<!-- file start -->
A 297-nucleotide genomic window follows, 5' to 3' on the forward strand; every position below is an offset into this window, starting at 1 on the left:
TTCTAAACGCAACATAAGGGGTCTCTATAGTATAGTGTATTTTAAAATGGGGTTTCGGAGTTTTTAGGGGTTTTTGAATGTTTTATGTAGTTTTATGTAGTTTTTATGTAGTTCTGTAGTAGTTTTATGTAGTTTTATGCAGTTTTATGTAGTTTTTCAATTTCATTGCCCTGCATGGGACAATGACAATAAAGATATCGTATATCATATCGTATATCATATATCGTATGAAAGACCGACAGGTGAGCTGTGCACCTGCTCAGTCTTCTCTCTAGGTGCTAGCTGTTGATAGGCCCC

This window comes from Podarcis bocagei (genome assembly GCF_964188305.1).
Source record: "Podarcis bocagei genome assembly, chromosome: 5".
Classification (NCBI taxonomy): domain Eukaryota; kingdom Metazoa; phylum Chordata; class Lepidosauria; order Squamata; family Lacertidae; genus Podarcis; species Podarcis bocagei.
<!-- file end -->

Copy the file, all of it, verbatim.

A 297-nucleotide genomic window follows, 5' to 3' on the forward strand; every position below is an offset into this window, starting at 1 on the left:
TTCTAAACGCAACATAAGGGGTCTCTATAGTATAGTGTATTTTAAAATGGGGTTTCGGAGTTTTTAGGGGTTTTTGAATGTTTTATGTAGTTTTATGTAGTTTTTATGTAGTTCTGTAGTAGTTTTATGTAGTTTTATGCAGTTTTATGTAGTTTTTCAATTTCATTGCCCTGCATGGGACAATGACAATAAAGATATCGTATATCATATCGTATATCATATATCGTATGAAAGACCGACAGGTGAGCTGTGCACCTGCTCAGTCTTCTCTCTAGGTGCTAGCTGTTGATAGGCCCC

This window comes from Podarcis bocagei (genome assembly GCF_964188305.1).
Source record: "Podarcis bocagei genome assembly, chromosome: 5".
Classification (NCBI taxonomy): domain Eukaryota; kingdom Metazoa; phylum Chordata; class Lepidosauria; order Squamata; family Lacertidae; genus Podarcis; species Podarcis bocagei.